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How the Trump Empire Crashed and Burned

By: Isabella Gattuso

As of a week ago, the Trump administration is set to be out of the White House by January to make way for president-elect Joe Biden. And the administration could have not ended its four-year-long legacy of controversy and scandal in a stranger way. 

At first, Trump had announced via Twitter he would hold a lawyer’s press conference in the Four Seasons hotel of Philadelphia. However, he quickly amended his previous statements and stated that the press conference would take place at Four Seasons Landscaping. 

The Four Seasons Total Landscaping company of Philadelphia, Pennsylvania, isn’t a famous store. Surrounded by a sex store and crematorium, its renown probably doesn’t extend much farther than its neighbourhood. That’s what made it the perfect place to symbolize the crash of the Trump empire.

Donald Trump’s career has been made by the Trump aesthetic. Characterized by its shameless, clashing personal statements which were determined to draw all attention to itself, the aesthetic quickly put Trump on the map. In an interview with Design Observer, during the initial planning of the Trump Tower, architect Der Scutt had planned to print the soon to be infamous Trump Tower logo in a font and size which would match the buildings around it. Trump, however, had other plans and ordered the lettering to be twice as big as originally planned. Scutt claimed, “He wanted the letters of the tower to be the first thing that people saw as they flew into the city.” The large font eventually defined the Trump brand, finding itself in the books and games Trump later published. Later, Trump himself became the brand, with his infamous “You’re fired!” and a legendary golden bathroom.

The Trump aesthetic invited itself into the White House. That was to be expected. He had won with his outrageous personality and would govern like so. His four years were fraught with outrage. (Rightful) cries came from people who opposed some of his more racist, homophobic, and reckless policymaking. For the first time, the White House had turned into a form of entertainment. Like the resentment of the American colonists to their tyrant king, people (not just Americans) began to pay attention to politics because of the unpredictable actions of the Trump aesthetic. Even this year’s processes for deciding the next presidential candidates were extravagant, with the Republican National Convention closing with an opera singer singing Ave Maria at the White House as the fireworks above him exploded to spell “TRUMP 2020”.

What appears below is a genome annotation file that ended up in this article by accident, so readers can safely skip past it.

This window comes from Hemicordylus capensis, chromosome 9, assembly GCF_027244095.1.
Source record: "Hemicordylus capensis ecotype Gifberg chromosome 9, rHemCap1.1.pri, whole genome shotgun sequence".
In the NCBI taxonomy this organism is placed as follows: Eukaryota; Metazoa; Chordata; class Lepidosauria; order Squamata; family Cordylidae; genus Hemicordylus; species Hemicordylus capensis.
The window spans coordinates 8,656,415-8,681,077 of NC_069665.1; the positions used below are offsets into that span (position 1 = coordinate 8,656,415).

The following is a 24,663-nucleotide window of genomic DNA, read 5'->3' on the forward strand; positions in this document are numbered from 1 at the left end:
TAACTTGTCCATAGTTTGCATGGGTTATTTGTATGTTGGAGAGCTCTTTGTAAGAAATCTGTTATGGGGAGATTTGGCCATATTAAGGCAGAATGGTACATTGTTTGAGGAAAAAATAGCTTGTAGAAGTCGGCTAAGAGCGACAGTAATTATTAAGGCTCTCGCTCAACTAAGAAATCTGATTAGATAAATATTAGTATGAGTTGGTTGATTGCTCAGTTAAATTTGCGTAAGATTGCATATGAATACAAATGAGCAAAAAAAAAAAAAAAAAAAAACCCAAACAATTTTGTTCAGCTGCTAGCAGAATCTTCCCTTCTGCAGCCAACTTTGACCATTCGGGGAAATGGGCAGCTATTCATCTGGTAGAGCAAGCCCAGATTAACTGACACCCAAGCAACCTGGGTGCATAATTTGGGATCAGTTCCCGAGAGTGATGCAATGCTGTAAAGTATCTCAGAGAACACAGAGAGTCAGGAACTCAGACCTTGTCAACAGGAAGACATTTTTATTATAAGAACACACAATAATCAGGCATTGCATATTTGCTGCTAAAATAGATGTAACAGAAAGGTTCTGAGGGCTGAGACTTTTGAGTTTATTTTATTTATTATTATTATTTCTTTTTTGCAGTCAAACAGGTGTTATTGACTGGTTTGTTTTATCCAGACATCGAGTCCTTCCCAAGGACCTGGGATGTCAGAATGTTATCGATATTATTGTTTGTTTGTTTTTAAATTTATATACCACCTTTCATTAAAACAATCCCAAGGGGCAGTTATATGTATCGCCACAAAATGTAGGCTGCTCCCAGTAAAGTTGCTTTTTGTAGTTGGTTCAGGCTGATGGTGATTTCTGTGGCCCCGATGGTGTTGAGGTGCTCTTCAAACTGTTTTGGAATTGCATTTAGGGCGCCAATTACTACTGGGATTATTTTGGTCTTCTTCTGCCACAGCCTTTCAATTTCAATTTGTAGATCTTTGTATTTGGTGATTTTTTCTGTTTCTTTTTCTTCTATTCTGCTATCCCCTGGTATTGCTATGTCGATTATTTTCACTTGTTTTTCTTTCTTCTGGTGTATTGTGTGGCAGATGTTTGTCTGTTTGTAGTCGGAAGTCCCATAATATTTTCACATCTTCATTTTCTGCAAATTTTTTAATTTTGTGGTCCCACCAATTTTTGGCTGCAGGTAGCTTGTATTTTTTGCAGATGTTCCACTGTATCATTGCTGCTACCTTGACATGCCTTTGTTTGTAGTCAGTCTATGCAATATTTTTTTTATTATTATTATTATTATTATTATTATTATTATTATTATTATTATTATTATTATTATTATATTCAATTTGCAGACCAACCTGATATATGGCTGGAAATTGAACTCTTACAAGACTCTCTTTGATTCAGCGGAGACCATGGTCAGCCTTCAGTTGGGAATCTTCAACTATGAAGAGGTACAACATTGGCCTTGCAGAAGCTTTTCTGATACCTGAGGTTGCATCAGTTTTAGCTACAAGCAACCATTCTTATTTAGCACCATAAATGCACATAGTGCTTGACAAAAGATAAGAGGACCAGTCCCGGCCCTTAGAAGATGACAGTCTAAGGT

With this, Four Seasons Landscaping became the perfect backdrop for the final moments of the Trump administration. Instead of cancelling the event or even just rescheduling, Trump continued on and pretended this was a perfectly normal thing to do. Even more so, as Rudy Giuliani was declaring Trump the victor of the election, every major news outlet predicted Joe Biden as their winner. 

The event was so surreal that itself could be considered a prime example of the Trump brand. However, as Trump’s bid for the presidency began on a golden elevator, it ended in the backlot of a landscaping company. Only an aesthetic that dictated Trump’s life could foretell his popularity, and it is now only showing his waning acclaim. 

It seems unlikely the Trump administration (and maybe the GOP) will be able to recover from this. The Trump Administration has become the face of the GOP despite conflicting internal views, and with the fall of his empire, the GOP will take a hit too. Trump isn’t letting go of his image yet either, with him and several officials refusing to relinquish the White House to Joe Biden. He should remember that every day he refuses to be civil, he digs his administration’s reputation and the final Trump aesthetic into a deeper grave. History is watching. 






https://www.washingtonpost.com/news/powerpost/paloma/daily-202/2018/07/18/daily-202-trump-and-obama-foreign-trips-show-the-contours-of-the-new-culture-wars/5b4e896e1b326b1e64695423/ (Picture)

*All arguments made and viewpoints expressed within Youth In Politics and its nominal entities do not necessarily reflect the views of the writers or the organization as a whole.


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